A hypothalamic novelty signal modulates hippocampal memory. Chen S, He L, Huang AJY, Boehringer R, Robert V, Wintzer ME, Polygalov D, Weitemier AZ, Tao Y, Gu M, Middleton SJ, Namiki K, Hama H, Therreau L, Chevaleyre V, Hioki H, Miyawaki A, Piskorowski RA, McHugh TJ. Nature. 2020 Sep 30;. doi: 10.1038/s41586-020-2771-1. [Epub ahead of print] PubMed PMID: 32999460.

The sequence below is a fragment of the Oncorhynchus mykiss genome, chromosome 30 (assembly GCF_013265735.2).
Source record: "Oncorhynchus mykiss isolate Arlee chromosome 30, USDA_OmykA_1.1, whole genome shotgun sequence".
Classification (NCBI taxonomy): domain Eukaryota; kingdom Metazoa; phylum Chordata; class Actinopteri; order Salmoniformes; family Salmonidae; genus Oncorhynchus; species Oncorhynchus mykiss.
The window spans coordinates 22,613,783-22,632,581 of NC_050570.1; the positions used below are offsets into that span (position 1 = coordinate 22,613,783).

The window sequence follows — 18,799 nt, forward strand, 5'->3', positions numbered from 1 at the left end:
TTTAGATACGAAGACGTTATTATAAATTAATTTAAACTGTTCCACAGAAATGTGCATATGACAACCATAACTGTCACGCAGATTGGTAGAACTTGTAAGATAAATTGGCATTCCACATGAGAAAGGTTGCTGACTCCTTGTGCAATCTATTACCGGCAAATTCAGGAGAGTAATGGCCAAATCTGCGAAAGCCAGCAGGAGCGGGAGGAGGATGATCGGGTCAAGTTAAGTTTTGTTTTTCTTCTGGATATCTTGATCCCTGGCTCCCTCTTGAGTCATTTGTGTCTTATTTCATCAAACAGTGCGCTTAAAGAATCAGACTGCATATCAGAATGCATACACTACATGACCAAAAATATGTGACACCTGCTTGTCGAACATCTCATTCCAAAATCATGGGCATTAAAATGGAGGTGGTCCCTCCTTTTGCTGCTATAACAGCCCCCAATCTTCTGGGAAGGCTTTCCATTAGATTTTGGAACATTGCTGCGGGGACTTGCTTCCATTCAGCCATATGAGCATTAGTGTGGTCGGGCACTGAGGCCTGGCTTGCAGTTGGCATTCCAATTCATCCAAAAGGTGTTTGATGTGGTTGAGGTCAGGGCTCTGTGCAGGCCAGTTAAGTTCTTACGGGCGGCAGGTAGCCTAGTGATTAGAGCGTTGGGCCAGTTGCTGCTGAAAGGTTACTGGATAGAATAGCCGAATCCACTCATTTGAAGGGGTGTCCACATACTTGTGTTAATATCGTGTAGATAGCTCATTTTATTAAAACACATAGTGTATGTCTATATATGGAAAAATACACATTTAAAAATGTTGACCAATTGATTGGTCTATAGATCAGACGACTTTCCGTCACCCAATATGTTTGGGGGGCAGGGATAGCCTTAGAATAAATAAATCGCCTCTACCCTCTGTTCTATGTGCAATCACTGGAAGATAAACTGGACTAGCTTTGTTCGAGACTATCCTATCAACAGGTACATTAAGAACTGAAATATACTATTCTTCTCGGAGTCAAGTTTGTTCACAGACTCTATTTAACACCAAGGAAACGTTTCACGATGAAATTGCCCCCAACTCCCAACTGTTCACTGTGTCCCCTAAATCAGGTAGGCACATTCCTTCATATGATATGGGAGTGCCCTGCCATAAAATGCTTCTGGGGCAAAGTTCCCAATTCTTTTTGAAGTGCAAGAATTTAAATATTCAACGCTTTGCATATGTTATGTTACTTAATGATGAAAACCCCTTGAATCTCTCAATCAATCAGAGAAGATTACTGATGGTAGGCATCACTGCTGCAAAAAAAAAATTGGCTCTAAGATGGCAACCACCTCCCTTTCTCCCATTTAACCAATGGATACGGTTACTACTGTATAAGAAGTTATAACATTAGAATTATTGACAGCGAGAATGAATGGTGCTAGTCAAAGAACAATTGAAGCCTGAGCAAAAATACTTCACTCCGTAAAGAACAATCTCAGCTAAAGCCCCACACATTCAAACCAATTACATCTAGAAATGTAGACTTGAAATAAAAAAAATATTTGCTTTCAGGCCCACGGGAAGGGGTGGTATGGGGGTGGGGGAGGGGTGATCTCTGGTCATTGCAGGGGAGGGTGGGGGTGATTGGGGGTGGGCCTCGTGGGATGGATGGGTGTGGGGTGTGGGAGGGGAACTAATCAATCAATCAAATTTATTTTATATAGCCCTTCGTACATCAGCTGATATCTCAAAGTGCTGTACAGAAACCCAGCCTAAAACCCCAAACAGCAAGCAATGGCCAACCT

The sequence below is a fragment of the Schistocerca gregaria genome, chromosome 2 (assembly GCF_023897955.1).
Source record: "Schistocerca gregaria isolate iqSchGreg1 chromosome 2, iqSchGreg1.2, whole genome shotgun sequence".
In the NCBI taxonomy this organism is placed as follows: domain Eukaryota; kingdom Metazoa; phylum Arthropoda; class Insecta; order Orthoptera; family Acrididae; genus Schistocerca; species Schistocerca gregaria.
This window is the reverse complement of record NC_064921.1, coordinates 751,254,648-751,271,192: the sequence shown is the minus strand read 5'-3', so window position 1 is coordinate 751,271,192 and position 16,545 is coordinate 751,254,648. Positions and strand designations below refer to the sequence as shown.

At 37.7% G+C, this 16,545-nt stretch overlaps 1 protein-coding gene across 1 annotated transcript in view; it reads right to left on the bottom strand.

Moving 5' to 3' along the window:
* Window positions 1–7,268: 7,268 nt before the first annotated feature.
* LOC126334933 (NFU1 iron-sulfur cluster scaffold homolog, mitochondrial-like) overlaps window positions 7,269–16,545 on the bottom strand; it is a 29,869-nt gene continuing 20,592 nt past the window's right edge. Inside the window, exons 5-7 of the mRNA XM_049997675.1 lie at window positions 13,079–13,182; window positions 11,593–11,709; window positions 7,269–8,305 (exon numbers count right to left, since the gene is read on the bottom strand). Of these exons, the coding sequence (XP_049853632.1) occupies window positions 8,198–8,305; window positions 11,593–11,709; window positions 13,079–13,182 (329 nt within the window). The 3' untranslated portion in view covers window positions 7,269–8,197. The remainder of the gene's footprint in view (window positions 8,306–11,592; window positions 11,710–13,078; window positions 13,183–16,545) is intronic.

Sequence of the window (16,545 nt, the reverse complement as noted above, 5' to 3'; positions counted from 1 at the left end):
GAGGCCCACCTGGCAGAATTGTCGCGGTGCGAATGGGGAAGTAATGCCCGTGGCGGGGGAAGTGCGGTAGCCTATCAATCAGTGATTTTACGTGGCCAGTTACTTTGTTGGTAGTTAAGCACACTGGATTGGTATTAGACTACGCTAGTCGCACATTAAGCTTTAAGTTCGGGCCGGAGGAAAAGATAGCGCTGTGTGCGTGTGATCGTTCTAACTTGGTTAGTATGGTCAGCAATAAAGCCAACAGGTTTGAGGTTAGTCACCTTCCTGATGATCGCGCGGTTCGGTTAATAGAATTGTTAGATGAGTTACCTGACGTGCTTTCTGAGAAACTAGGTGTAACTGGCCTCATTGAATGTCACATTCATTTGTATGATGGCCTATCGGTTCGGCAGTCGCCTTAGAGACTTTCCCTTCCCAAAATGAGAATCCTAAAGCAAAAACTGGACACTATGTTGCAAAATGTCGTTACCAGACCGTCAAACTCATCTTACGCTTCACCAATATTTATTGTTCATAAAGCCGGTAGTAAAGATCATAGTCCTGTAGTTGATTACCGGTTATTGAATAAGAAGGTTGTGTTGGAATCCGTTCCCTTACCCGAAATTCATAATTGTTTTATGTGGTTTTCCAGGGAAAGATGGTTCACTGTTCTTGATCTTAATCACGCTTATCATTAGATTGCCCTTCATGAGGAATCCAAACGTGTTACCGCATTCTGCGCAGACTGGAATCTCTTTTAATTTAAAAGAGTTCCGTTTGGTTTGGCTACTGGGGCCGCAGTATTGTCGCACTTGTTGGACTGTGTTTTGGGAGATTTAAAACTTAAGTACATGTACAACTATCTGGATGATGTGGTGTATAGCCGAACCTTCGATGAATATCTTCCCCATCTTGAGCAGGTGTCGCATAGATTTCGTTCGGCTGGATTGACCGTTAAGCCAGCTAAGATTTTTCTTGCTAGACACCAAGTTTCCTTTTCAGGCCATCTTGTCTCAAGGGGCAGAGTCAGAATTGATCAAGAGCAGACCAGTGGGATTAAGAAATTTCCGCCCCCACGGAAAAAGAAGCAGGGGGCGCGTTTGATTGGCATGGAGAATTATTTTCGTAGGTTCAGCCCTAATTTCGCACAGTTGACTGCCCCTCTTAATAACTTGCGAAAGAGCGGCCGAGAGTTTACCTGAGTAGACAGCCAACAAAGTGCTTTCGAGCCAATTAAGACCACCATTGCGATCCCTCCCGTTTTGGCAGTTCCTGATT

The ability to recognize information that is incongruous with previous experience is critical for survival. Novelty signals have therefore evolved in the mammalian brain to enhance attention, perception and memory1,2. Although the importance of regions such as the ventral tegmental area3,4 and locus coeruleus5 in broadly signalling novelty is well-established, these diffuse monoaminergic transmitters have yet to be shown to convey specific information on the type of stimuli that drive them. Whether distinct types of novelty, such as contextual and social novelty, are differently processed and routed in the brain is unknown. Here we identify the supramammillary nucleus (SuM) as a novelty hub in the hypothalamus6. The SuM region is unique in that it not only responds broadly to novel stimuli, but also segregates and selectively routes different types of information to discrete cortical targets-the dentate gyrus and CA2 fields of the hippocampus-for the modulation of mnemonic processing. Using a new transgenic mouse line, SuM-Cre, we found that SuM neurons that project to the dentate gyrus are activated by contextual novelty, whereas the SuM-CA2 circuit is preferentially activated by novel social encounters. Circuit-based manipulation showed that divergent novelty channelling in these projections modifies hippocampal contextual or social memory. This content-specific routing of novelty signals represents a previously unknown mechanism that enables the hypothalamus to flexibly modulate select components of cognition.
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